--- Nolan did not appear to be pleased when he found out that owner John York had asked team consultant Dr. Harry Edwards to conduct a study on why the 49ers had performed so poorly on the road this season.

York had apparently asked Edwards to perform the analysis without first speaking to Nolan about whether the study was necessary. When a reporter initially asked Nolan about the study a couple weeks ago, Nolan said he had no knowledge that it was taking place.

After the 49ers' victory Saturday in St. Louis, which enabled the team to avert its first winless road season since 1979, Nolan said he put an end to the study before it had a chance to be performed.

"Once I found out, it didn't happen," Nolan said.

--- Here's one statistic in which 49ers rookie quarterback Alex Smith ranks among the league-leaders: He is tied for second in the league and first in the NFC with five fumble recoveries. Of course, all of those recoveries have come on his own fumbles. Smith has fumbled 10 times this season, losing three of them.

--- One change that Nolan has decided to make is with the team's travel plans. Generally, the 49ers have traveled on Friday for Sunday games whenever the trip takes them to the Mississippi River or farther east. But the 49ers traveled on Friday for a Saturday game to St. Louis, and Nolan said he liked that structure better.

"There'll be some adjusting in the future, but not for East Coast trips," Nolan said. "Anytime you go to the East Coast, it'll be a Friday trip because of all the time we're losing. It's actually about a nine-hour swing for us sometimes."

Nolan said if he had to plan the team's trip to Chicago again, he would've gone on Saturday. He'll get his chance next year, as the 49ers have Central Time Zone trips to Chicago, Detroit, Kansas City and St. Louis.

"It's a bigger knock on schedule, on your routine," Nolan said about traveling two days before a game. "It gets complex when you go with another day. I don't think it has a large effect on win-loss thing, I just think it's simpler and more manageable."

--- Assistant head coach/linebackers Mike Singletary's name has come up with any of a number of potential head-coaching openings. Although he only entered the coaching ranks in 2003 with the Ravens, Singletary appears to be on the fast track to becoming a head coach. He said he believes he is ready for the opportunity.

"In my mind, I'm ready now," Singletary said. "But that's not for me to decide. The most important thing is for me to continue to work and learn to be the absolute best that I can be, but in my mind I'm ready now.

"I never delve into speculation and all those other things. I always do the best that I can where I'm at, and if the opportunity presents itself and the situation is right, then you make a move. I would like the opportunity to have interviews (this year) and possibly the next step. But yes, I would like to have the opportunity to be the guy."

--- The 49ers do not appear inclined to give linebacker Julian Peterson a one-year contract worth at least $8.7 million to retain his services as a franchise player again. And they probably aren't going to go higher than a $10 million signing bonus to sign him to a long-term deal, so it appears likely that Peterson will test the free-agent market for the first time in his career.

Depending on what the market dictates for Peterson, the 49ers' most signable free agent linebacker appears to be leading tackler Derek Smith. The nine-year veteran may have had his best season in the NFL. Nolan has spoken highly of Smith's play this season, and has mentioned him as a player the 49ers definitely want to keep around.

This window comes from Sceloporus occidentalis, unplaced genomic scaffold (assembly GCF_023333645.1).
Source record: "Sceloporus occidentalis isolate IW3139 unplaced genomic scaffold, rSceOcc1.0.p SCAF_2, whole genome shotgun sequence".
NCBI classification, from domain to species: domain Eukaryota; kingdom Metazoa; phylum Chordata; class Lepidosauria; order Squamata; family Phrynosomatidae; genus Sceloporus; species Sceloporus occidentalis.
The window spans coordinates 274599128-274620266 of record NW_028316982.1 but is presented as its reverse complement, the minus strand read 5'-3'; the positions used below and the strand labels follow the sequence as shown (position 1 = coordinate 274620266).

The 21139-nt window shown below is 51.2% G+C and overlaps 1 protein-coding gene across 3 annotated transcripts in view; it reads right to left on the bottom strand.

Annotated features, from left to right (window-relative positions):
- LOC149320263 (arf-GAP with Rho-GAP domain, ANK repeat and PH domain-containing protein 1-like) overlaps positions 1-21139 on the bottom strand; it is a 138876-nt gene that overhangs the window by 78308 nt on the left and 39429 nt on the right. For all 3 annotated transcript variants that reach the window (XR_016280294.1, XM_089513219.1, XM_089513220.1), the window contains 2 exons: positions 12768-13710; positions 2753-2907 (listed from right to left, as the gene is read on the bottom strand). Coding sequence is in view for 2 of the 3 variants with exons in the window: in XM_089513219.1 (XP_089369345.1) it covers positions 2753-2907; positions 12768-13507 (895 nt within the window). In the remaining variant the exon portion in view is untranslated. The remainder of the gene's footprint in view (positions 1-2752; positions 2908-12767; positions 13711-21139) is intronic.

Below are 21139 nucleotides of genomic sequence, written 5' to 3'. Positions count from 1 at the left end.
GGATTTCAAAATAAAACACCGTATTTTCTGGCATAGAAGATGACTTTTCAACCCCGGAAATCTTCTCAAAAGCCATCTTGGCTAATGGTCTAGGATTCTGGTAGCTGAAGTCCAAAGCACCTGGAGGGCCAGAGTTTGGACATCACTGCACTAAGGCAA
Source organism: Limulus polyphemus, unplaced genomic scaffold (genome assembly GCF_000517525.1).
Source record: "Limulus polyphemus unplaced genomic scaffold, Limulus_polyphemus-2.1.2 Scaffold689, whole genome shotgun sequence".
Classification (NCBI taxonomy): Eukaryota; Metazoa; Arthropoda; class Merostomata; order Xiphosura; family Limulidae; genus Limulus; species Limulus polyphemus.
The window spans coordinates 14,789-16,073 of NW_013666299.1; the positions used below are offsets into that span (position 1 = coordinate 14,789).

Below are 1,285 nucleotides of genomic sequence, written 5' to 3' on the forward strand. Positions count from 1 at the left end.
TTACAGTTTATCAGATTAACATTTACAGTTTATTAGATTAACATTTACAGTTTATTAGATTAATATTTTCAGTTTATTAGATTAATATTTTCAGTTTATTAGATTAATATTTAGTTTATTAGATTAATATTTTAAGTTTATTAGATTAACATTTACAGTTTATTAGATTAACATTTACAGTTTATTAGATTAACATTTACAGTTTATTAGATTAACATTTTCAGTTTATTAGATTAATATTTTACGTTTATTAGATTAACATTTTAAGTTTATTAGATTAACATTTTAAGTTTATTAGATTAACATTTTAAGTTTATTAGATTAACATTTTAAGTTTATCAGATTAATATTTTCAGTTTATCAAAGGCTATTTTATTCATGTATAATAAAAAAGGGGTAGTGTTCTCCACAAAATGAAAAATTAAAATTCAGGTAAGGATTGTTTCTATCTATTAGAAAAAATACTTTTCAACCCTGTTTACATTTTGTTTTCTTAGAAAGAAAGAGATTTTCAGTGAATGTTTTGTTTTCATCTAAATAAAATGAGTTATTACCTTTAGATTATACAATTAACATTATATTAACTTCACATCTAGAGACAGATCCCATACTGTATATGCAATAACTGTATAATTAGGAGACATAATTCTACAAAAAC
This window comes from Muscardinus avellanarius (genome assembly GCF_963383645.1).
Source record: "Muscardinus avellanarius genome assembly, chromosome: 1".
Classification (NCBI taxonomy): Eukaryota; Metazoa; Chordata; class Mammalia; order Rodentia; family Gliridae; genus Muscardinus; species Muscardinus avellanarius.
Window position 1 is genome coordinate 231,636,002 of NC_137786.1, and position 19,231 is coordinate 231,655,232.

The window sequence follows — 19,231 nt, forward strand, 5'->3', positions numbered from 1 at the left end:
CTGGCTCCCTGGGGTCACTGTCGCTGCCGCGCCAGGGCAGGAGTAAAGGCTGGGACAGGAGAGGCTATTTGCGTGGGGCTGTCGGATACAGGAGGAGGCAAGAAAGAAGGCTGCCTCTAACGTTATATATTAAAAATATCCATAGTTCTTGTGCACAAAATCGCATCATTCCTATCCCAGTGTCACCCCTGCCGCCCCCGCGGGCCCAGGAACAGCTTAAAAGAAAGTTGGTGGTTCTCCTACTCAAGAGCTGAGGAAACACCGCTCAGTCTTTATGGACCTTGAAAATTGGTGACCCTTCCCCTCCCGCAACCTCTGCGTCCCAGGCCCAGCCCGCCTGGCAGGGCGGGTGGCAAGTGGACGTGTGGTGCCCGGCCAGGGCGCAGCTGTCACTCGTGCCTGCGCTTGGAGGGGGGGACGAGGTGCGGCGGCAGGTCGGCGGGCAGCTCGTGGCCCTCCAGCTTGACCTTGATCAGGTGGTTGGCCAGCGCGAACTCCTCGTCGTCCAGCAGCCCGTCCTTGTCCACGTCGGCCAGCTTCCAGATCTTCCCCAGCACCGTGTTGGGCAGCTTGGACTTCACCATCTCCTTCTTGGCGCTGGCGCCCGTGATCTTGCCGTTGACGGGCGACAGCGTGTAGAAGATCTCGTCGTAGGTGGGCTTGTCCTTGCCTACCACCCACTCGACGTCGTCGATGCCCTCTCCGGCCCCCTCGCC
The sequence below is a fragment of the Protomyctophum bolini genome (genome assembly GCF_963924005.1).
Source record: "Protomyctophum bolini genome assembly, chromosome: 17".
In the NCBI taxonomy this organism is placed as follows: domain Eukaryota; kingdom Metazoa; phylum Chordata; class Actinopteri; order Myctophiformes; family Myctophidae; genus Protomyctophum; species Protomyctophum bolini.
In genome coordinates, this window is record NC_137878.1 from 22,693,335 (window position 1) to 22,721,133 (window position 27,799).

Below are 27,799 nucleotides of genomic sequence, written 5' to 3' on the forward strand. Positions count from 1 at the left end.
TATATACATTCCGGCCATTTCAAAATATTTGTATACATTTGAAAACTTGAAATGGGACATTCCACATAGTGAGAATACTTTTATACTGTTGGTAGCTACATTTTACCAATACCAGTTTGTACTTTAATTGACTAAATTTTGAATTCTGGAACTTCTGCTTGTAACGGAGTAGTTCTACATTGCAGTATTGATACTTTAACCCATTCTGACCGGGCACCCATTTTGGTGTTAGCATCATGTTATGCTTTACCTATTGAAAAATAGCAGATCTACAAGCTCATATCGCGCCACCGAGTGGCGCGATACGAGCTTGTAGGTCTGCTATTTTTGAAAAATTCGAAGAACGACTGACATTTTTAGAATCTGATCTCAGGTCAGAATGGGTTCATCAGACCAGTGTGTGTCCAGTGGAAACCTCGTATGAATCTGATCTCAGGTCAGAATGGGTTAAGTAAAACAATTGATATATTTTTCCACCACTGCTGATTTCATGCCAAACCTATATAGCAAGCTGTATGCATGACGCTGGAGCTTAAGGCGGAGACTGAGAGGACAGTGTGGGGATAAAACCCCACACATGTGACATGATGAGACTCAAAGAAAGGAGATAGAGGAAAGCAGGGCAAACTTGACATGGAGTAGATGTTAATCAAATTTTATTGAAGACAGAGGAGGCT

The 49ers have signed linebackers Jeff Ulbrich and Corey Smith to long-term deals. Ulbrich, a six-year veteran, received a $2 million signing bonus as part of a four-year, $8,955,000 extension through the 2009 season. Ulbrich went on injured reserve after five games this season with a torn left biceps muscle. He recorded 41 tackles and broke up two passes this season. Last year, he recorded a career-high 167 tackles.

Corey Smith signed a three-year, $1,825,000 deal that includes $275,000 in guaranteed money. Smith has seen little action on defense but has been one of the team's top special teams performers.

The 49ers also signed receiver Arnaz Battle to a contract extension through the 2009 season.

The 49ers also would like to sign kicker Joe Nedney to a contract extension, but they are unable to make a deal with him until after the season because he signed a veteran exemption one-year, $665,000 contract that counts only $455,000 against this year's cap.

--- RB Terry Jackson leads the 49ers with 21 special teams tackles. He made two tackles inside the 20-yard line Saturday against the Rams on kickoffs. Jackson has also caught eight passes for 59 yards as the team's third-down back.

--- CB Kris Richard, a fourth-year pro, was signed as an insurance policy because of all the injuries in the 49ers' secondary. Richard was traded from the Seahawks to the Dolphins for DE Ronald Flemons in August. The Dolphins released him a week prior to the opening of the regular season.

--- RB Kevan Barlow, who missed three of the previous four games with a bruised left knee, was placed on injured reserve for the season finale against the Texans. Barlow leads the team in rushing despite averaging a career-low 3.3 yards a carry. Barlow has 581 yards and three touchdowns. Backup Frank Gore has 500 yards rushing on 74 fewer carries.

--- LB Brandon Moore, who is scheduled to be an unrestricted free agent, is putting a lot of action on film for teams around the league to see. Moore will start his ninth game of the season Sunday against the Texans after taking over for injured Jeff Ulbrich. Moore is second on the team with 86 tackles and second with five sacks.

--- CB B.J. Tucker, who has played in five games for the 49ers since being signed to the active roster Oct. 8 from the practice squad, is likely to make his first NFL start on Sunday. Tucker has seen increased playing time in recent weeks because of a rash of injuries in the 49ers' secondary.